Three years ago I hosted Thanksgiving at my house, tweeting photos of the bird and small brush fire. Two years ago I wrote a post Enjoying Thanksgiving with Social Media and then wrapped my car around a lamppost instead of enjoying it. Last year I ran with the topic again and wrote Thanksgiving and Social Media, Redux, had a lovely meal without crashing, and mourned the coming doom of my favorite photo sharing site.
This year people are trying to make it different, and I don't know that I like all of the suggestions.
My not-so-local grocery store is using social media to help people who might be in a bind, offering to help folks who tweet it with the #Turkey911 hashtag, something that is happening across the country. Having quick access to someone who can help you is far better than calling the real 911, and is something that we just couldn't do very easily a few years ago. At least not without calling the one family member that maybe you don't want to tell that you are struggling.
Wait, what's that typeface? You want to be taken seriously?
Much as I'd like to talk about the typeface used in the photo I lovingly stole from the Atlantic article, Forget Shopping, Friday Is Update Your Parents' Browser Day!, I'm not going to. Instead I am going to marvel in awe at the suggestion that younglings sneak off to their parents' computers (insert grandparents, aunts and uncles, elder host, etc.) and fiddle with them. The article at least counsels the intended saviors (but instead unwitting harbingers of doom) not to move their parents to a new browser, but to at least try to keep them using what they are used to. There are two key problems with this:
- The browser will work differently, whether within the UI or just from how pages look;
- Some machines just can't be upgraded without slowing them or upgrading them;
- Most IE6 offenders (who I suspect the article is truly targeting) are corporate users who can't change it (and aren't hosting you in their office).
Those first two will result in needless frustration on the part of your parents (elders) and deserved tech support hassle for you.
Gizmodo took this creepy photo from True American Dog.
For much of my family they only know that I "work with computers." While it is somewhat accurate (although nearly everyone works with computers nowadays), to them it means I can fix them along with any other electronic device ever invented. Since I tend not to wear my "No, I will not fix your computer" T-shirt to more formal events, I am often assaulted with the kind of help desk questions that make 11-year-olds cringe.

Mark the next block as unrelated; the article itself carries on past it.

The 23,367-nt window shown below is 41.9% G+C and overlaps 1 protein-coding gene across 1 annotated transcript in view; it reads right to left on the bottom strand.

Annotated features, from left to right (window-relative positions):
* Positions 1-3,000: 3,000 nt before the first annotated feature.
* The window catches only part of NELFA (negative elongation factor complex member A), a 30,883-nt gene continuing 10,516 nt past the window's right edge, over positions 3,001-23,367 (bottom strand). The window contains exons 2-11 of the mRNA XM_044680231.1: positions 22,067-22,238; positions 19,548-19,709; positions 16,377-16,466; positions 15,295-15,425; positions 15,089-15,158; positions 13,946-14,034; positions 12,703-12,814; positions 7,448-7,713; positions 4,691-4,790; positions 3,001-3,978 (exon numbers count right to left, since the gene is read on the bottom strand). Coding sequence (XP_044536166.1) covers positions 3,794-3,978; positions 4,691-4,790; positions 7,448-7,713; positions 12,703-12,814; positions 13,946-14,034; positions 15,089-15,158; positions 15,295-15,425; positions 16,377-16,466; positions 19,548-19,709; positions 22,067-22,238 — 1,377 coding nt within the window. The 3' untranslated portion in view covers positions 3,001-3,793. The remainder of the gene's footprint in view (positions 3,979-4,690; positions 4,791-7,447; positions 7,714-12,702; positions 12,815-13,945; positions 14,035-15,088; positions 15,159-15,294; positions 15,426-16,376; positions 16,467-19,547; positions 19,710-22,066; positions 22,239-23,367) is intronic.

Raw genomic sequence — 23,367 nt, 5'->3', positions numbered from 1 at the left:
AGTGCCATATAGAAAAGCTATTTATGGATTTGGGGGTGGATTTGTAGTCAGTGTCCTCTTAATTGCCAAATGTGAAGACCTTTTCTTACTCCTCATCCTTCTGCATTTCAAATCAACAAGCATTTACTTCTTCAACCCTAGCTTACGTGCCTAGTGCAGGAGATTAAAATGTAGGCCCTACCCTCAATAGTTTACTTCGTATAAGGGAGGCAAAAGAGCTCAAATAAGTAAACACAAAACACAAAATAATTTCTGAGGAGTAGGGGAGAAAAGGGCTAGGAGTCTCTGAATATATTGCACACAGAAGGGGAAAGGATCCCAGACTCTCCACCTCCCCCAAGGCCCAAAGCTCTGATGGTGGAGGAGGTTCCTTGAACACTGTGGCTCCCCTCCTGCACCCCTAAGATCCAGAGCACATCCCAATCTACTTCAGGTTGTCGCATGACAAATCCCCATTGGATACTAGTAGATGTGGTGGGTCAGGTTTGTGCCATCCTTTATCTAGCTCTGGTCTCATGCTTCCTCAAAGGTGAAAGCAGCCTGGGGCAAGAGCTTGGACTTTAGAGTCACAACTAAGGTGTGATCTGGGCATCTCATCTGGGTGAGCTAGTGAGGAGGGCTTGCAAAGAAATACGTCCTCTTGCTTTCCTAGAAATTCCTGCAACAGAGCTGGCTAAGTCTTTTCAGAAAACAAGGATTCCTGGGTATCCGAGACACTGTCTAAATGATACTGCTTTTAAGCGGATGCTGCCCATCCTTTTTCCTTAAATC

Gizmodo feels my pain and is trying to help with its article How to Keep Thanksgiving From Being a Family Tech Trainwreck. Though the article attempts to keep your hassle to a minimum, it also recommends you upgrade, nay, crossgrade your parents to a whole new browser. Don't be a twit, you'll get calls forever. Otherwise the article offers good advice — answer their questions for them, not for you. Pushing your parents to some new bleeding edge tech is just more hassle for you in the long run. Pay attention to what tech they complain about (is the TV remote to complicated? do they struggle with the computer set-up at their job?) and steer clear of creating an analogous situation.
If you really want to help, make notes of everything you do and pass them down to your children. Then when you are struggling with new technologies in your old age, you can justify your smugness at how new technology has it all wrong and your children can justify their pity for you.
Now go relax. Read The Oatmeal's comic on Thanksgiving as a Kid vs. as an Adult. Prepare for where you'll site using College Humor's Thanksgiving Seating Chart. Take this Map of Thanksgiving Dinner to plan your assault on Crudités Dam. Go over to the Opera site (the folks who make the browser, not the faster-than-light neutrino source) and weigh in on whether or not the lucky bird should live. In short, disregard your family and stare at your computer/phone all day, just like the moody teen we all truly are.